An extremely simple definition of flooding is “too much water in a new place” but a more technical description is when water has overflown into an area that is normally dry. In Alberta there exists a potential for flooding along all rivers and streams and there is also potential for flooding from rising groundwater levels or an abundance of stormwater. When floods occur there is the potential for property damage, hardship to people, and loss of life. However, flooding is also a natural hydrological process required by some plants and animals to thrive.
Types of Floods
There are three types of flooding of which have the potential to impact Albertans. They are Fluvial Flooding, Pluvial Flooding, and Groundwater Flooding.
Fluvial (Riverine) Flooding
Fluvial flooding occurs when surface runoff washes into a river causing the water to breach the river’s banks. The water then overflows into the surrounding area.
There are numerous contributing factors to fluvial flooding. They include:
- Rainfall conditions, such as intensity, amount, and distribution; and
- Ground conditions, such as amount of soil moisture, seasonal variations in vegetation, depth of snow cover, imperviousness due to urbanization.
In addition to regular fluvial flooding, there are some special subtypes of fluvial flooding that are defined by how the water breaches its banks, or the time it takes for the flood to occur. They include:
Flash Flooding – Rapid flooding caused by combination of intense rainfall and fast runoff. Flash flooding generally occurs in less than 6 hours and is therefore difficult to predict.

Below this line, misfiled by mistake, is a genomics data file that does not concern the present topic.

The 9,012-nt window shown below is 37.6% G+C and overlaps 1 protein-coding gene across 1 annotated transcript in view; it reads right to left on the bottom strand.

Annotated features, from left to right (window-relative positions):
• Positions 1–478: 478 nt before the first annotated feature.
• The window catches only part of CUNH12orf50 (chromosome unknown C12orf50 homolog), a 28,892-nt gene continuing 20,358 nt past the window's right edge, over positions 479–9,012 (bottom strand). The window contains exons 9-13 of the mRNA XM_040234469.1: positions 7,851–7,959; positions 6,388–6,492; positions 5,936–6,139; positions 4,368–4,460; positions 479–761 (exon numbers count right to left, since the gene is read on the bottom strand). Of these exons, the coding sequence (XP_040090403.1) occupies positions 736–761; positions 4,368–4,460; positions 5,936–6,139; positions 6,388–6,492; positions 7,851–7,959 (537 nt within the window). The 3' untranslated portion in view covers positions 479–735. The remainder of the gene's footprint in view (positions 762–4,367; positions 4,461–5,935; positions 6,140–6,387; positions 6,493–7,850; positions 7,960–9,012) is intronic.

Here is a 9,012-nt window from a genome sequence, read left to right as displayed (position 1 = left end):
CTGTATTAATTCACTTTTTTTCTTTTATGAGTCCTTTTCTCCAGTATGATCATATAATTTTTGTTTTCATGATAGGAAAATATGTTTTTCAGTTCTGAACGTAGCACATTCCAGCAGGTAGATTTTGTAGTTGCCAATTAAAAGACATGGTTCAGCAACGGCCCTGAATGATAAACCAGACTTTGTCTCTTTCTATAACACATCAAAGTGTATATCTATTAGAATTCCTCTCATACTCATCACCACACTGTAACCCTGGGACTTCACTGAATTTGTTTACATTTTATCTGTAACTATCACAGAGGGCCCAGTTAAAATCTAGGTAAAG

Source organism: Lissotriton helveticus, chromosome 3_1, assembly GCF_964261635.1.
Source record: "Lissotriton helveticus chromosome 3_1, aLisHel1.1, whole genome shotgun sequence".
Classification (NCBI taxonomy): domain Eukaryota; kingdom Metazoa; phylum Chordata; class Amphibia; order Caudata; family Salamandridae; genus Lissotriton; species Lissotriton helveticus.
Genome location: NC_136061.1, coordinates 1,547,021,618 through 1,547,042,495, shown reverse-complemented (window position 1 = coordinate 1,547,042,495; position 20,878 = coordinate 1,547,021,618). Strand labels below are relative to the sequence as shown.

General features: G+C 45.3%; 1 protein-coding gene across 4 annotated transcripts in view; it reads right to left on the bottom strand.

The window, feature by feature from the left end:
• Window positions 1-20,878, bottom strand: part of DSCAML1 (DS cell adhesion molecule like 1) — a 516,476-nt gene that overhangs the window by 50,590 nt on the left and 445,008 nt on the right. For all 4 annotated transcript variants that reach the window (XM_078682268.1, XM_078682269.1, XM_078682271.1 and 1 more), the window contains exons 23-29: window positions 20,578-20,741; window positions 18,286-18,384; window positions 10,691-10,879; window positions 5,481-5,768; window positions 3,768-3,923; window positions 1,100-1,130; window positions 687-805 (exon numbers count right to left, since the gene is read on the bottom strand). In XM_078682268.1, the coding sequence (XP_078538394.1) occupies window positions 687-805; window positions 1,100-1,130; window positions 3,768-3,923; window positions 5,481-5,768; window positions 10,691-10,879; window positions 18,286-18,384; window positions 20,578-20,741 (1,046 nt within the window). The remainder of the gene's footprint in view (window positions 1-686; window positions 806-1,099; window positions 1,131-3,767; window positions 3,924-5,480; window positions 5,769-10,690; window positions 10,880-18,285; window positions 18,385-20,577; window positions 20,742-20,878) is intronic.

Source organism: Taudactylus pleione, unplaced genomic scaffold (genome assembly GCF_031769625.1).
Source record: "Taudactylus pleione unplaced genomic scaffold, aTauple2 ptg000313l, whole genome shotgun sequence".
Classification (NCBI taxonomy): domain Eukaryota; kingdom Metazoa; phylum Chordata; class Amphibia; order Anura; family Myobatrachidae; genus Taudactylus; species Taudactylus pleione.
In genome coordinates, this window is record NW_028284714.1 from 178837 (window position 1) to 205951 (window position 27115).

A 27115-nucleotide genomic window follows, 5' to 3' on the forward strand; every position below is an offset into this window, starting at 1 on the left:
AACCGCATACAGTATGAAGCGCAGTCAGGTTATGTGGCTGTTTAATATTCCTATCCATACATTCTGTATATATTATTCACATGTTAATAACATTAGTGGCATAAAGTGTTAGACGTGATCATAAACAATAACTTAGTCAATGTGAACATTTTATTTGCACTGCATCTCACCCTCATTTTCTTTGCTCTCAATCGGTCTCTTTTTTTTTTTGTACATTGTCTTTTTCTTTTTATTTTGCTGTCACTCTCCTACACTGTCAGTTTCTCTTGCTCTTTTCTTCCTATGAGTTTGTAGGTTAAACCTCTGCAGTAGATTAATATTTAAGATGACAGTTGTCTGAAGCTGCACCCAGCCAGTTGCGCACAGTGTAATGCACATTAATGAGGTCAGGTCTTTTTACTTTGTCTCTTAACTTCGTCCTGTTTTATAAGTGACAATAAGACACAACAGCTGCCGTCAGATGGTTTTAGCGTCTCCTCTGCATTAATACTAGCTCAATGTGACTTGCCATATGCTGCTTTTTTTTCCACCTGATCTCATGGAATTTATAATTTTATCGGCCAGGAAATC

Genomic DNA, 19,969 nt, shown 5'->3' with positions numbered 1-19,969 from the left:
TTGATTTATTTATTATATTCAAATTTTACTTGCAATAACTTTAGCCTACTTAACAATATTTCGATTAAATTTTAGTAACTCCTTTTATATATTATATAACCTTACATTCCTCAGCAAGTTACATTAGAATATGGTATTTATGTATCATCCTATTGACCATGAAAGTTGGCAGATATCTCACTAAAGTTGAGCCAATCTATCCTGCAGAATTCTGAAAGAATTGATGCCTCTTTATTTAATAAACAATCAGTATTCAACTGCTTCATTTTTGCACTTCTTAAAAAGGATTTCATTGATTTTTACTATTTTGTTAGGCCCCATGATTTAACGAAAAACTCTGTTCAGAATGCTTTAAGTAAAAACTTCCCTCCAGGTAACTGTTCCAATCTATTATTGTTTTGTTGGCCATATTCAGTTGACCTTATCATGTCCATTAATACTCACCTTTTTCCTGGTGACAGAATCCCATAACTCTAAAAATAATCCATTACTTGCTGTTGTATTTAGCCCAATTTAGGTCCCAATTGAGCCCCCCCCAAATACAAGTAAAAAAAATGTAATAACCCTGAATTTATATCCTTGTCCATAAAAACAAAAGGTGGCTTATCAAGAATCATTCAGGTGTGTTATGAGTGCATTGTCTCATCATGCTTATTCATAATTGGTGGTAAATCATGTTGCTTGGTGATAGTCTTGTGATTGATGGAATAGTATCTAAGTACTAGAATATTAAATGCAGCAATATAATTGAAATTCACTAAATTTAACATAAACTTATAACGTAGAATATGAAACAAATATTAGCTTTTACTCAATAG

Ice Jam Flooding – When an ice jam forms on the river, the flow of water behind it backs up until the jam breaks, causing a rush of water downstream.
Alluvial Flooding – Alluvial fans are naturally occurring deposits of unconsolidated sediment that have accumulated at the mouth of a mountain canyon. As sediment comes downstream it accumulates until the riverbed rises high enough that water spills over the banks and begins to create a new path for the river in a lower area. The process is then repeated in a new area. This process causes the alluvial fan river to move either gradually over time or rapidly during flash flooding .
Dam Break Floods – Improper care of dams or the accumulation of water that is higher than the maximum holding threshold can contribute to a dam break. A dam break will cause overflowing of the river downstream due to the suddenly released volume of water. This is also called catastrophic flooding.
Pluvial flooding is when rainfall or snowmelt is not absorbed into the ground forcing the water to flow overland. The area will remain flooded until water has drained away through stormwater systems or waterways. In instances where there is no drainage system, such as the prairie pothole region, the water ponds remain until the excess water evaporates, sublimates or transpires.
Factors that contribute to pluvial flooding include:
- Rainfall conditions, such as the severity of rainfall;
- Ground and soil conditions, such as, soil type, amount of soil moisture, seasonal variations in vegetation, depth of snow cover, imperviousness due to urbanization;
- Sewer infrastructure, such as overland stormwater flow conveyance capacity, the state of the sewer infrastructure; and
- Lot level actions by property owners.
|Figure 1 – Imperviousness due to urbanization’s effect on flooding.|
The predominate subtype of pluvial flooding is stormwater flooding, which is sometimes called urban flooding. Although urban areas may be flooded when riverine flooding occurs, urban flooding is often used to refer to pluvial flooding in urban areas.